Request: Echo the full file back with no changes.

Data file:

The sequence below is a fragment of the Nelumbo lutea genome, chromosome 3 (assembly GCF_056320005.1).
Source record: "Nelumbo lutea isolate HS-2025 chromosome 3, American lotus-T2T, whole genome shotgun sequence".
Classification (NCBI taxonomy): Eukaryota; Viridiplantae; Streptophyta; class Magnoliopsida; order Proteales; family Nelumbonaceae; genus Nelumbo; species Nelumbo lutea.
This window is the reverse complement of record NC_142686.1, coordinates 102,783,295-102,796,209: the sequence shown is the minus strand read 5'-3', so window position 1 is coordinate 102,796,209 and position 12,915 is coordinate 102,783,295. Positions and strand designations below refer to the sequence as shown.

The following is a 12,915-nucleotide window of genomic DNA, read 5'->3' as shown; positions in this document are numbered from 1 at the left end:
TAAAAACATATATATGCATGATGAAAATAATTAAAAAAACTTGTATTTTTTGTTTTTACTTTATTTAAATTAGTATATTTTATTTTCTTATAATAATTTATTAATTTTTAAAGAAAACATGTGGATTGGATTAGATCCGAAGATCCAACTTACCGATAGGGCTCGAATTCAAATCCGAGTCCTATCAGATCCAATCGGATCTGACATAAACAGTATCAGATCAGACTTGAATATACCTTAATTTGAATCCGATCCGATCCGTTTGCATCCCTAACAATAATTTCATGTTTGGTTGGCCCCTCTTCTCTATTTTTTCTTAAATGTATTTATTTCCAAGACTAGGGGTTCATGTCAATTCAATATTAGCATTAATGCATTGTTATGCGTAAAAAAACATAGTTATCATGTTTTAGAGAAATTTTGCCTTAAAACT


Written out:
The sequence below is a fragment of the Nelumbo lutea genome, chromosome 3 (assembly GCF_056320005.1).
Source record: "Nelumbo lutea isolate HS-2025 chromosome 3, American lotus-T2T, whole genome shotgun sequence".
Classification (NCBI taxonomy): Eukaryota; Viridiplantae; Streptophyta; class Magnoliopsida; order Proteales; family Nelumbonaceae; genus Nelumbo; species Nelumbo lutea.
This window is the reverse complement of record NC_142686.1, coordinates 102,783,295-102,796,209: the sequence shown is the minus strand read 5'-3', so window position 1 is coordinate 102,796,209 and position 12,915 is coordinate 102,783,295. Positions and strand designations below refer to the sequence as shown.

The following is a 12,915-nucleotide window of genomic DNA, read 5'->3' as shown; positions in this document are numbered from 1 at the left end:
TAAAAACATATATATGCATGATGAAAATAATTAAAAAAACTTGTATTTTTTGTTTTTACTTTATTTAAATTAGTATATTTTATTTTCTTATAATAATTTATTAATTTTTAAAGAAAACATGTGGATTGGATTAGATCCGAAGATCCAACTTACCGATAGGGCTCGAATTCAAATCCGAGTCCTATCAGATCCAATCGGATCTGACATAAACAGTATCAGATCAGACTTGAATATACCTTAATTTGAATCCGATCCGATCCGTTTGCATCCCTAACAATAATTTCATGTTTGGTTGGCCCCTCTTCTCTATTTTTTCTTAAATGTATTTATTTCCAAGACTAGGGGTTCATGTCAATTCAATATTAGCATTAATGCATTGTTATGCGTAAAAAAACATAGTTATCATGTTTTAGAGAAATTTTGCCTTAAAACT